In pulling out of the MRO market, J&L also extricated about 300 pages from its more than 2,000-page annual catalog. (In addition to its “big book,” J&L mails 64-page updates throughout the year, bringing its total annual circulation to 10 million.) At the same time, though, J&L added an additional 40,000 SKUs of abrasives, precision metalcutting equipment, hand tools, and safety gear to its 130,000-SKU product line.
Last year, Kennametal continued to shore up J&L. The parent company took a $2.5 million charge for severance of 115 employees, $1.8 million for closing 11 underperforming satellite locations, $600,000 related to obsolete inventory, and $700,000 for exiting three warehouses. Instead of shipping from five distribution centers (DCs), J&L now ships solely out of facilities in Detroit and Chicago.
“It made sense for us to centralize our operations,” Moyer says. “Before, we had duplicative inventory, which made us carry higher levels of inventory than we needed.” (The company still operates four contact centers, in Detroit, Chicago, Los Angeles, and Charlotte, NC.)
Also last year, J&L also purchased an inventory management system from Rockville, MD-based provider Manugistics. The software provides J&L SKUs with electronic notifications of out-of-stocks from manufacturers, as well as reorders on current stock, which enable a better in-stock position. As a result, J&L’s fill rate is now 99%, even though inventories are 25% larger than last year. And the company reduced its error rate to a scant one per 250,000 orders, or 99.96% accuracy.
“With our high SKU count the only way we could be effective was centralizing the DCs and having the ability to get product delivered the next day,” says J&L’s chief operating officer Michael Wessner. “Once we went through the stabilization process in the initial four to six months, we had to talk about strategy and going forward. Around that time, we began to offer 100% same-day shipping.”
For the company’s four contact centers, J&L purchased two phone switches with skills-based routing from solutions provider Siemans. Customer calls get routed geographically, and J&L can now answer 95% of all customer calls within 20 seconds. Another benefit of the system: When an inbound phone rep is idle, the system pushes outbound call information to the CSR.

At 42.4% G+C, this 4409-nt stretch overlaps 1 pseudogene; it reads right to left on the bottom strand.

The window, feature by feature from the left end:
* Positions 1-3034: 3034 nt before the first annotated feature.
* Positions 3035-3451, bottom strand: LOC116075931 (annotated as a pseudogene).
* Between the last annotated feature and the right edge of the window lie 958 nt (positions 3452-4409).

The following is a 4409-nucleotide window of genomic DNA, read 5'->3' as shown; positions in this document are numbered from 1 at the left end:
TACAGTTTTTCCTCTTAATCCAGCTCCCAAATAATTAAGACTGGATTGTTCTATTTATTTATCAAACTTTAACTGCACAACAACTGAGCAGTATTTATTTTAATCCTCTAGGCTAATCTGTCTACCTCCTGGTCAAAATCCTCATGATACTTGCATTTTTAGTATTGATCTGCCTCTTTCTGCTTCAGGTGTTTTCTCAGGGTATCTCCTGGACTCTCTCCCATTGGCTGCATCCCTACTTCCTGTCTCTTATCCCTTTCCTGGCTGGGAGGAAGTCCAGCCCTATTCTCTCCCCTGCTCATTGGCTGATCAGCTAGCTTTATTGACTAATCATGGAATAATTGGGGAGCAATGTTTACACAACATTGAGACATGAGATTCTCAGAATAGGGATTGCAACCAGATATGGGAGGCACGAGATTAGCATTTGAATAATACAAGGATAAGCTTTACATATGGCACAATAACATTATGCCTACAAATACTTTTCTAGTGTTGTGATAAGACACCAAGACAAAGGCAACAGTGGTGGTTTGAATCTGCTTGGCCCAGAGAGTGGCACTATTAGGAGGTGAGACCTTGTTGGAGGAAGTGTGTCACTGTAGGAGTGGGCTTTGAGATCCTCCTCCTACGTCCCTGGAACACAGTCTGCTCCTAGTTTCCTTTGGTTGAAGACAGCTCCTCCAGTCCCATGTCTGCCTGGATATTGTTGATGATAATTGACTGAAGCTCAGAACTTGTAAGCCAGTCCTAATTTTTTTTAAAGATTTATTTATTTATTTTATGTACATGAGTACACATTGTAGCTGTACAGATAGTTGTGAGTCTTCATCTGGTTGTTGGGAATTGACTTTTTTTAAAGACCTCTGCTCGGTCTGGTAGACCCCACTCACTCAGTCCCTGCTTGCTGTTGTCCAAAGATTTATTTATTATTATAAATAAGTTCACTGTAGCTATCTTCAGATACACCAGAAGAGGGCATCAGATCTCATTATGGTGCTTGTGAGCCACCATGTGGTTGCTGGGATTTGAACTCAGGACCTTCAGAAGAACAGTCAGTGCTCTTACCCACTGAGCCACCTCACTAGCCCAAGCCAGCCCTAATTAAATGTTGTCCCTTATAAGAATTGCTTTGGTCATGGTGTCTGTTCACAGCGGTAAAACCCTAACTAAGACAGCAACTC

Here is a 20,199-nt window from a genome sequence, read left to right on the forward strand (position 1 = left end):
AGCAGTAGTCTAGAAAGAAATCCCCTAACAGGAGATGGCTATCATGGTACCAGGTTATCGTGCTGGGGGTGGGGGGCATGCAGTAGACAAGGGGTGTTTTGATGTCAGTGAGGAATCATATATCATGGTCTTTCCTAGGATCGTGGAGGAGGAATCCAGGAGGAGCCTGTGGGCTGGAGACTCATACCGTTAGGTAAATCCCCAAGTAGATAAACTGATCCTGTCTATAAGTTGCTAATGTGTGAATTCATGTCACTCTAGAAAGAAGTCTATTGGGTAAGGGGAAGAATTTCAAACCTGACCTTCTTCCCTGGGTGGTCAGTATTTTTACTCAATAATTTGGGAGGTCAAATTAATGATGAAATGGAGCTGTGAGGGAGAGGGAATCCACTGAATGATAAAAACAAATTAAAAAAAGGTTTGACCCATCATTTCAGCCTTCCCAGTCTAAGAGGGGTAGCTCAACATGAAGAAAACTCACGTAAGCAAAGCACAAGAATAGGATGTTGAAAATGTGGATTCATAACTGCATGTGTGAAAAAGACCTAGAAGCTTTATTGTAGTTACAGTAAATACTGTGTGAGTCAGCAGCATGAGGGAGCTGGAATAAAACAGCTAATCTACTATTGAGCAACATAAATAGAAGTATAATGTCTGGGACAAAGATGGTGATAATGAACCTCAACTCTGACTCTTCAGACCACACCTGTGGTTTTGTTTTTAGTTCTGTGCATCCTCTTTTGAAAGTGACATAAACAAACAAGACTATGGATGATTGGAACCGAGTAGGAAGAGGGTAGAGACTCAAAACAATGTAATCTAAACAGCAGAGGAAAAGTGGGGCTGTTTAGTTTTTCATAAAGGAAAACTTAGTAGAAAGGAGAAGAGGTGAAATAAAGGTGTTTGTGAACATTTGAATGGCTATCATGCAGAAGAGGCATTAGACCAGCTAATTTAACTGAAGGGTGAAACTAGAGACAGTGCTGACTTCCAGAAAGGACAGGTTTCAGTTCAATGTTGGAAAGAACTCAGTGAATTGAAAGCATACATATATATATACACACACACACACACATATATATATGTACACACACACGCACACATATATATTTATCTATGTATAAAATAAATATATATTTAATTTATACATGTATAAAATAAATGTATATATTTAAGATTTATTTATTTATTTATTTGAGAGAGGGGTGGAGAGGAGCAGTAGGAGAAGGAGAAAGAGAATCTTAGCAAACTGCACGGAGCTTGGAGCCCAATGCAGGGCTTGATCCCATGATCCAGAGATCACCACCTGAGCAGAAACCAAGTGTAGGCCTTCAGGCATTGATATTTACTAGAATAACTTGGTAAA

To maximize sales, J&L bought software from Edina, MN-based Net Perceptions. For each customer, the software identifies products the customer is not currently buying from J&L but is statistically likely to be interested in, similar to what Amazon.com does with its music and book selections.
“At the point of sale we make additional product suggestions,” Wessner says. “But we also use it through field sales to manage the entire relationship. One of things that’s difficult for an industrial distributor is to get the full penetration of the market. It allows us to get more of their business dollars.”
The software also “helps our CSRs ask the right questions,” Moyer says. For example, a CSR might say, “I see you need abrasives with that machinery you purchased. Who are you buying them from?” Moyer says that by enabling CSRs to upsell and cross-sell, the software paid for itself within nine days.
Although Wessner and Moyer would not comment directly on the company’s costs for technological investments, according to the annual report, Kennametal’s capital expenditures for J&L totaled $2.7 million in 2001, $6.9 million in 2000, and $9.4 million in 1999.
With most of the improvements in place, J&L is now polishing its image among customers and prospects. To promote its enhancements, last year J&L rolled out its “Experience the Changes” marketing campaign. “Because the metal cutting universe is so small, broad-based advertising made little sense,” Moyer says. Instead J&L contacted customers with e-mails and fliers.
But Midwest Research’s Koznarek notes that the company still has a bit more work to do. Margins are running at 2%-4% of sales, far below the industry average of 8% of sales, he says.
And J&L currently has less than 2% of the $28 billion metalcutting market. But the company views that as an opportunity rather than a drawback; after all, it means that there’s plenty of business to go after.
“We’ve poised the company for explosive growth,” Moyer says, “and that’s our expectation.”